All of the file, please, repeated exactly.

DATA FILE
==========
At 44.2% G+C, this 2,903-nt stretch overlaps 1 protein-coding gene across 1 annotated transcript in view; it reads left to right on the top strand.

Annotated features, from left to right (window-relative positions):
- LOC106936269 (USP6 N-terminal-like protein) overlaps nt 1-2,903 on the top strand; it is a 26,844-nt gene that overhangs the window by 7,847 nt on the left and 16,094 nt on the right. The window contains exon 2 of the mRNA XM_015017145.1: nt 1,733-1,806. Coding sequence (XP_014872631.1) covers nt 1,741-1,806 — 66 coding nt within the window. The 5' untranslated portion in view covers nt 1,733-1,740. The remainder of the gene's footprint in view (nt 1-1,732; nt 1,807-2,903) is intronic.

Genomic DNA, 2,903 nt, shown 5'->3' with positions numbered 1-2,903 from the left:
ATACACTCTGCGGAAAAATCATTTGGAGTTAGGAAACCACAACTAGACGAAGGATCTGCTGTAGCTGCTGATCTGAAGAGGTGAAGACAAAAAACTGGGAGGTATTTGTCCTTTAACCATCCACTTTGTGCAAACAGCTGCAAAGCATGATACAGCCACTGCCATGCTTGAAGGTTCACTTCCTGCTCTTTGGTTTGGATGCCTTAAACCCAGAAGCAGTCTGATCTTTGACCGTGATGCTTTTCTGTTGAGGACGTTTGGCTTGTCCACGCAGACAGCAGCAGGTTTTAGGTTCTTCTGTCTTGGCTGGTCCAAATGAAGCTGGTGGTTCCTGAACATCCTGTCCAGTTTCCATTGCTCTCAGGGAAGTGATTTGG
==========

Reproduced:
At 44.2% G+C, this 2,903-nt stretch overlaps 1 protein-coding gene across 1 annotated transcript in view; it reads left to right on the top strand.

Annotated features, from left to right (window-relative positions):
- LOC106936269 (USP6 N-terminal-like protein) overlaps nt 1-2,903 on the top strand; it is a 26,844-nt gene that overhangs the window by 7,847 nt on the left and 16,094 nt on the right. The window contains exon 2 of the mRNA XM_015017145.1: nt 1,733-1,806. Coding sequence (XP_014872631.1) covers nt 1,741-1,806 — 66 coding nt within the window. The 5' untranslated portion in view covers nt 1,733-1,740. The remainder of the gene's footprint in view (nt 1-1,732; nt 1,807-2,903) is intronic.

Genomic DNA, 2,903 nt, shown 5'->3' with positions numbered 1-2,903 from the left:
ATACACTCTGCGGAAAAATCATTTGGAGTTAGGAAACCACAACTAGACGAAGGATCTGCTGTAGCTGCTGATCTGAAGAGGTGAAGACAAAAAACTGGGAGGTATTTGTCCTTTAACCATCCACTTTGTGCAAACAGCTGCAAAGCATGATACAGCCACTGCCATGCTTGAAGGTTCACTTCCTGCTCTTTGGTTTGGATGCCTTAAACCCAGAAGCAGTCTGATCTTTGACCGTGATGCTTTTCTGTTGAGGACGTTTGGCTTGTCCACGCAGACAGCAGCAGGTTTTAGGTTCTTCTGTCTTGGCTGGTCCAAATGAAGCTGGTGGTTCCTGAACATCCTGTCCAGTTTCCATTGCTCTCAGGGAAGTGATTTGG